Following a hearing, the defendant commissioner of motor vehicles concluded that the plaintiff had violated § 14-64 of the General Statutes in that it made false statements to a customer by representing a vehicle as an "executive demonstrator" when in fact it was a used car, and that the plaintiff had also violated § 14-62 (7) as that statute relates to the issuance of an order and invoice on the sale of a motor vehicle. As a result, the plaintiff's new car dealer's license was ordered suspended for a period of two days for the claimed violation of § 14-62 (7) and for a period of five days for the claimed violation of § 14-64, both suspensions "to be served concurrently." As prescribed by § 14-64, the plaintiff was required to post a bond of $1000 prior to reinstatement of its license. The plaintiff appealed to the Court of Common Pleas from the commissioner's decision. That court dismissed the plaintiff's appeal relative to the violation
There was evidence before the commissioner from which he could find the following facts pertinent to this appeal: On January 7, 1971, William Pidlipchak purchased a 1970 Plymouth Fury III from the plaintiff. The vehicle was previously owned by Avis Rent A Car System, Inc., hereinafter Avis. The purchase order between Pidlipchak and the plaintiff described the vehicle as an "Exc Demo." The vehicle was represented to the buyer as an "executive demonstrator" and not as a leasing company vehicle. From these facts the commissioner concluded that the plaintiff violated the provisions of § 14-64 "in that it made a false statement to Mr. Pidlipchak when it represented the 1970 Plymouth Fury III as an `executive demonstrator' when in fact the vehicle was a used motor vehicle previously registered and owned by Avis Rent A Car." The appeal was sustained and the judgment rendered by the
Whether Pidlipchak was aware that he was purchasing a used car from the plaintiff has a bearing in this appeal only if the trial court is found to have committed error in concluding that there was no sufficient basis in the record for the commissioner's finding that the plaintiff violated § 14-64. The basic argument advanced by the commissioner is that the trial court restricted the operation of § 14-64 by interpreting the word "condition" to apply to the actual mechanical status of the vehicle, its state of repair or performance, and related items.
Since § 14-64 is penal in nature, the principle of strict construction applies. See Dental Commission v. Tru-Fit Plastics, Inc., 159 Conn. 362, 365, 269 A.2d 265; Mack v. Saars, 150 Conn. 290, 294-95,188 A.2d 863, and cases cited. The word "condition" as it appears in § 14-64 is to be construed according to the commonly approved usage of the language. General Statutes § 1-1; Hartford Electric Light Co. v.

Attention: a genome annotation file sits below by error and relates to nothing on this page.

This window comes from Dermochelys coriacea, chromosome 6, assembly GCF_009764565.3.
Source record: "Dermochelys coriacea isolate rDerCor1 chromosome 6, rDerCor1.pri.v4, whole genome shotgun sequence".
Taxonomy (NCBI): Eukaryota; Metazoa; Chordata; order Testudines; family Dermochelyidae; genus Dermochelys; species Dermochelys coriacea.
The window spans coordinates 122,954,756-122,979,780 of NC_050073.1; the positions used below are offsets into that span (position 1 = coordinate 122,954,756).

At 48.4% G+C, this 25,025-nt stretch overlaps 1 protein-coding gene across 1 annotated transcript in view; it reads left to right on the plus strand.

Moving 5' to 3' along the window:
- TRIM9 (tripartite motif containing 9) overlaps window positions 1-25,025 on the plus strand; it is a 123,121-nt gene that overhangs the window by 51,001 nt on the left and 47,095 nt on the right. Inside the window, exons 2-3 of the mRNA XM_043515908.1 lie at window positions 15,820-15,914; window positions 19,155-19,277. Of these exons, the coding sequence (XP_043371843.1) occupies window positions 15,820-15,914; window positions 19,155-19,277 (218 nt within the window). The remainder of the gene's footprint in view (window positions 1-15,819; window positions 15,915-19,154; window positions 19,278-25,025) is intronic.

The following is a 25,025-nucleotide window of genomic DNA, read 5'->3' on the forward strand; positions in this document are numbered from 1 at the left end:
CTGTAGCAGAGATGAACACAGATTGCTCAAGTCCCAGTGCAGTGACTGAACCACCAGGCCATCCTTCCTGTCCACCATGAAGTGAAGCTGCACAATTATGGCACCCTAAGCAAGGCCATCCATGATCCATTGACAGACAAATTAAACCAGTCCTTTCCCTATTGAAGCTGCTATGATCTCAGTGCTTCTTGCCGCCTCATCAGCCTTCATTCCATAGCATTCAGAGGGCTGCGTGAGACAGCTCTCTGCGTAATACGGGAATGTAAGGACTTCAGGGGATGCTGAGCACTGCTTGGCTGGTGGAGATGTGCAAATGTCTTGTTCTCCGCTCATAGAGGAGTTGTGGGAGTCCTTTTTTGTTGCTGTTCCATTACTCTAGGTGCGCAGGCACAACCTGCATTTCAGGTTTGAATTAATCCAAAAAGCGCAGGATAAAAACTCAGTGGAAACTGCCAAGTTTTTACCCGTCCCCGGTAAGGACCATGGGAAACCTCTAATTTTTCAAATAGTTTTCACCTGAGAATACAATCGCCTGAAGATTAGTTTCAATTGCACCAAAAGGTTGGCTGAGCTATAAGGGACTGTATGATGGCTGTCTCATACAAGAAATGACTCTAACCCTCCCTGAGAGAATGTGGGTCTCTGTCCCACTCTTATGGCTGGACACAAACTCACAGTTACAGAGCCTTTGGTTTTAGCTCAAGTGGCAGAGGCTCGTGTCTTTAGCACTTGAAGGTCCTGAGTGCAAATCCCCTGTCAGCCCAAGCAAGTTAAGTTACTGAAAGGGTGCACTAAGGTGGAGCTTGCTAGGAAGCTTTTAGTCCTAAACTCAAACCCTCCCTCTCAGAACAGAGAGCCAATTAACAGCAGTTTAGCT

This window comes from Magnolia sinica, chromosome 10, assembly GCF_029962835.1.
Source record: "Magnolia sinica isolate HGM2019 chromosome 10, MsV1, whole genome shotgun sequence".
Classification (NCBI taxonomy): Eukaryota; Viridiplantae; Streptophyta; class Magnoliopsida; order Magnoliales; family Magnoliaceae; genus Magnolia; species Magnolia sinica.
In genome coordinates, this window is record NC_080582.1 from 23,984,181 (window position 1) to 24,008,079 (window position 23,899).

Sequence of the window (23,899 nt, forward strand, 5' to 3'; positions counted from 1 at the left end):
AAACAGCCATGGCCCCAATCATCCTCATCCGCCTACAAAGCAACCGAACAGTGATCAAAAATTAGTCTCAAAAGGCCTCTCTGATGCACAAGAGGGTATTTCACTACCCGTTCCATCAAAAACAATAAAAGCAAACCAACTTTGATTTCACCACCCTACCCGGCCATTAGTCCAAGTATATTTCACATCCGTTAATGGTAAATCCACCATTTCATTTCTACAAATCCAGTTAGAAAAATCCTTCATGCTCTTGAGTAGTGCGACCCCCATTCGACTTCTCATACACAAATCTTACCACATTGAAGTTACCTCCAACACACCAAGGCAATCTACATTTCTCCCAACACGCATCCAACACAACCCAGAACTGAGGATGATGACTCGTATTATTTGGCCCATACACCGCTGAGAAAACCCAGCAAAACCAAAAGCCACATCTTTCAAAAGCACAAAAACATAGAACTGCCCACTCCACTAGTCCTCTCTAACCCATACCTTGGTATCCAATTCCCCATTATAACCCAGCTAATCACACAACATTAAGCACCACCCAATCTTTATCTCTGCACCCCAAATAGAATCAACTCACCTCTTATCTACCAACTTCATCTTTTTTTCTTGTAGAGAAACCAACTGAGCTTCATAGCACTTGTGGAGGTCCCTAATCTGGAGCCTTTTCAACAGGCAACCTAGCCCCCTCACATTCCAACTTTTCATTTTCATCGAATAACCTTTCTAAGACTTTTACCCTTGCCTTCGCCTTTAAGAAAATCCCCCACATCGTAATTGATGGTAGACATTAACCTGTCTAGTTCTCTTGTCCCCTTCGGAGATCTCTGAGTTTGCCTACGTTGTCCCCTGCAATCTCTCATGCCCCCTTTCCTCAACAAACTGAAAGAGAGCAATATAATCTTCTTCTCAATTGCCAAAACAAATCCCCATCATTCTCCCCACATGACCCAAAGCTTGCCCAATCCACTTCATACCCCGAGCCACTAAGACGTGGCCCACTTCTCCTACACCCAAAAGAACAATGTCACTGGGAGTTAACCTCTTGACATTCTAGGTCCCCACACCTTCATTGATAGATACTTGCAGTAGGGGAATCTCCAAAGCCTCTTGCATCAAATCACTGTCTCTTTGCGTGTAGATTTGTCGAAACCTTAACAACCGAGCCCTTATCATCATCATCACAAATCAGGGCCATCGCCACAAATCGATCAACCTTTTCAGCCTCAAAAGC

It is significant to note that in the 1973 session of the General Assembly § 14-64 was amended by Public Act No. 73-674 which provides for suspension of a license of a motor vehicle dealer, after notice and hearing and a determination by the commissioner of motor vehicles that the dealer, among other things, "has made a false statement as to the condition, prior ownership or prior use of any motor vehicle sold, exchanged, transferred or repaired." While this legislation cannot benefit the defendant or affect the plaintiff in relation to the application of law to the present case, it is indicative of an understanding by the General Assembly that § 14-64 was limited in its application.
In § 14-64 the word "condition" did not apply to a misrepresentation pertaining to prior use or prior ownership of a vehicle as claimed by the defendant. Rather, it is clear that it must be construed to mean the actual mechanical status of the vehicle, its state of repair or performance, as correctly found by the trial court. Accordingly, the decision reached by the commissioner that § 14-64 was violated is unwarranted in law and the trial court was correct in so finding.
In this opinion HOUSE, C. J., LOISELLE and BOGDANSKI, JS., concurred.
MACDONALD, J. (dissenting). I cannot agree with the opinion of the majority. The difference between prior ownership and use by a motor vehicle rental service and prior ownership and use by a sales executive demonstrating a new model vehicle is too vast to require elaboration or comment. The "mode or state of being," "state or situation" or any other definition of "condition" when applied to a used motor vehicle is so inextricably dependent upon its prior use that it is, in my opinion, wholly unrealistic to hold that misrepresentation as to prior ownership and use should not be construed to mean misrepresentation as to condition, even under the strict construction required of a statute penal in nature.
The 1973 amendment of § 14-64 of the General Statutes provides, inter alia, that a false statement as to prior ownership or use shall be a basis for suspension. It is, as I interpret it, a clarification of the prior statute to alert used motor vehicle dealers to the full meaning of the statute and to what the statute was designed to cover, rather than an indication of an understanding by the legislature that § 14-64 was limited in its application.
The representations in this case with respect to prior ownership were a substantial factor in the sale of the vehicle and a material fact in determining its value. The plaintiff had ample reason to know that such representations were not true. From the foregoing, the commissioner concluded that the plaintiff violated the provisions of § 14-64 in that a
I would find error, set aside the judgment and remand the case with direction to render judgment dismissing the appeal.